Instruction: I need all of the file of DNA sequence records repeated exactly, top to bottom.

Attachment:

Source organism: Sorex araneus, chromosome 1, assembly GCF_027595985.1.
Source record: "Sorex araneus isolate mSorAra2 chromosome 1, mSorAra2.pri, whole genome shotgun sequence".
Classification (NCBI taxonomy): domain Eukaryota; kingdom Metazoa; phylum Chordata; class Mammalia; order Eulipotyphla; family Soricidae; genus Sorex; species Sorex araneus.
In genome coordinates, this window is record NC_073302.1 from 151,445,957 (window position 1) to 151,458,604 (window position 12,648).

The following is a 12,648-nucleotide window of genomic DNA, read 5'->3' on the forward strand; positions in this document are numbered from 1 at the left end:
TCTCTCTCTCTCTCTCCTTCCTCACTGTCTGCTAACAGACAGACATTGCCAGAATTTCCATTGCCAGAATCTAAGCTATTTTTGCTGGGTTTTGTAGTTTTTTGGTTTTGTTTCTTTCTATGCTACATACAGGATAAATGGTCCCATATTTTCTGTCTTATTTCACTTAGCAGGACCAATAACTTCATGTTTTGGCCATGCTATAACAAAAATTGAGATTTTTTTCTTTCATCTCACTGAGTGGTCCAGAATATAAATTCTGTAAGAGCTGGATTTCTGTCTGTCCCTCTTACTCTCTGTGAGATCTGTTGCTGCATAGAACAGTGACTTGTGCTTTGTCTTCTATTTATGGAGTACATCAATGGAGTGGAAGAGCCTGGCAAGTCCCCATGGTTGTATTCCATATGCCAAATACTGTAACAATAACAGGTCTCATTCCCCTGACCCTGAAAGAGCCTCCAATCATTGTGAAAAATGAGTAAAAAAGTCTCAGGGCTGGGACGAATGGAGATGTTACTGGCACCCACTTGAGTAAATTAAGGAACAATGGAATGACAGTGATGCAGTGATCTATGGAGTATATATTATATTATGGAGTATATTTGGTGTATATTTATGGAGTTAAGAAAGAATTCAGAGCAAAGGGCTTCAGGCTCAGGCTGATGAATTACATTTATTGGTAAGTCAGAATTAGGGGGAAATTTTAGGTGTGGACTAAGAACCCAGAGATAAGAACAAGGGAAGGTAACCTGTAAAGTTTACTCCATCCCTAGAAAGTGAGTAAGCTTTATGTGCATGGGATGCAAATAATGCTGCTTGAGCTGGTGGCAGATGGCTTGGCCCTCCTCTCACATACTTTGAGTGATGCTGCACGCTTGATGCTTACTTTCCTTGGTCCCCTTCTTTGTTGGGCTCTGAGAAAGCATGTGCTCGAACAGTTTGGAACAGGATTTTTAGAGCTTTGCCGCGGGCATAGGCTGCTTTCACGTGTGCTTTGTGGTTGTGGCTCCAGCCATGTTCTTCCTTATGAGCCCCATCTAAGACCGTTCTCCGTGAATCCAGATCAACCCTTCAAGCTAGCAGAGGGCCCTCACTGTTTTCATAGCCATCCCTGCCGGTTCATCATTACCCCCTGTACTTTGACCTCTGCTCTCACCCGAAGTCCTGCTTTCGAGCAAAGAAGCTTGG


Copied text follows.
Source organism: Sorex araneus, chromosome 1, assembly GCF_027595985.1.
Source record: "Sorex araneus isolate mSorAra2 chromosome 1, mSorAra2.pri, whole genome shotgun sequence".
Classification (NCBI taxonomy): domain Eukaryota; kingdom Metazoa; phylum Chordata; class Mammalia; order Eulipotyphla; family Soricidae; genus Sorex; species Sorex araneus.
In genome coordinates, this window is record NC_073302.1 from 151,445,957 (window position 1) to 151,458,604 (window position 12,648).

The following is a 12,648-nucleotide window of genomic DNA, read 5'->3' on the forward strand; positions in this document are numbered from 1 at the left end:
TCTCTCTCTCTCTCTCCTTCCTCACTGTCTGCTAACAGACAGACATTGCCAGAATTTCCATTGCCAGAATCTAAGCTATTTTTGCTGGGTTTTGTAGTTTTTTGGTTTTGTTTCTTTCTATGCTACATACAGGATAAATGGTCCCATATTTTCTGTCTTATTTCACTTAGCAGGACCAATAACTTCATGTTTTGGCCATGCTATAACAAAAATTGAGATTTTTTTCTTTCATCTCACTGAGTGGTCCAGAATATAAATTCTGTAAGAGCTGGATTTCTGTCTGTCCCTCTTACTCTCTGTGAGATCTGTTGCTGCATAGAACAGTGACTTGTGCTTTGTCTTCTATTTATGGAGTACATCAATGGAGTGGAAGAGCCTGGCAAGTCCCCATGGTTGTATTCCATATGCCAAATACTGTAACAATAACAGGTCTCATTCCCCTGACCCTGAAAGAGCCTCCAATCATTGTGAAAAATGAGTAAAAAAGTCTCAGGGCTGGGACGAATGGAGATGTTACTGGCACCCACTTGAGTAAATTAAGGAACAATGGAATGACAGTGATGCAGTGATCTATGGAGTATATATTATATTATGGAGTATATTTGGTGTATATTTATGGAGTTAAGAAAGAATTCAGAGCAAAGGGCTTCAGGCTCAGGCTGATGAATTACATTTATTGGTAAGTCAGAATTAGGGGGAAATTTTAGGTGTGGACTAAGAACCCAGAGATAAGAACAAGGGAAGGTAACCTGTAAAGTTTACTCCATCCCTAGAAAGTGAGTAAGCTTTATGTGCATGGGATGCAAATAATGCTGCTTGAGCTGGTGGCAGATGGCTTGGCCCTCCTCTCACATACTTTGAGTGATGCTGCACGCTTGATGCTTACTTTCCTTGGTCCCCTTCTTTGTTGGGCTCTGAGAAAGCATGTGCTCGAACAGTTTGGAACAGGATTTTTAGAGCTTTGCCGCGGGCATAGGCTGCTTTCACGTGTGCTTTGTGGTTGTGGCTCCAGCCATGTTCTTCCTTATGAGCCCCATCTAAGACCGTTCTCCGTGAATCCAGATCAACCCTTCAAGCTAGCAGAGGGCCCTCACTGTTTTCATAGCCATCCCTGCCGGTTCATCATTACCCCCTGTACTTTGACCTCTGCTCTCACCCGAAGTCCTGCTTTCGAGCAAAGAAGCTTGG